The NYTimes finds the SEC’s proposed crowdfunding regs to be weak and unimaginative.
Noting that most professional VC investments payoff only 20% of the time and that the rules don’t prevent fraud (what rules do?), the article bemoans the lack of a diversification requirement, the inability to exit the investment and an overwrought attempt to economically justify sticking closely to the statute (the Crowd Fund Act, Title III of the JOBS Act).
However, the author doesn’t acknowledge that the market is already dealing with these issues.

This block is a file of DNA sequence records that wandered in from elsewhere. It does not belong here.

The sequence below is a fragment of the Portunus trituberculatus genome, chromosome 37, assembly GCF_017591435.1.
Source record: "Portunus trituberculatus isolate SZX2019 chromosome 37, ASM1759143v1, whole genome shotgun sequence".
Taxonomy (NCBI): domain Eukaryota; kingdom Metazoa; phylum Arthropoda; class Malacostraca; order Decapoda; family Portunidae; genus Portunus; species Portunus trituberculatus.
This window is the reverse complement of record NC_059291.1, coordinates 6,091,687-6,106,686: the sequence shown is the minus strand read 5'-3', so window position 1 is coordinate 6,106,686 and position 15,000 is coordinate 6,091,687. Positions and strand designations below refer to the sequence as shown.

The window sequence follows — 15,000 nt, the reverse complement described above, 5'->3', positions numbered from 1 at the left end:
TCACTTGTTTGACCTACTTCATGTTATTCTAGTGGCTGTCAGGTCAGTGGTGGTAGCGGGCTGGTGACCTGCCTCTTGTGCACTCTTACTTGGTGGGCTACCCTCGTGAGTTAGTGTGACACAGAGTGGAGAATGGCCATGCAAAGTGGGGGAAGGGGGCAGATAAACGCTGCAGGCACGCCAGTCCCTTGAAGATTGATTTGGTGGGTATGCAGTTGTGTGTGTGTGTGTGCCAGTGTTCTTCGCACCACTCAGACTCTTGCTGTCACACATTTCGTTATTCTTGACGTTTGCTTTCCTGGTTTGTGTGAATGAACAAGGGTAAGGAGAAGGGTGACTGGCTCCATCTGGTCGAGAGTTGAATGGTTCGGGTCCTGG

Angel List is permitting “class” investing that provides an automatic diversified portfolio of incubator companies. There are several secondary market firms that are trading restricted, privately placed securities prior to the one year hold requirement by selling to accredited investors. And, SEC staffers aren’t there to be imaginative, that’s the job of the private sector. The SEC exists to enforce Congressionally mandated statutes, whether or not they now appear to be a good idea.
You decide now and time will tell in the long run.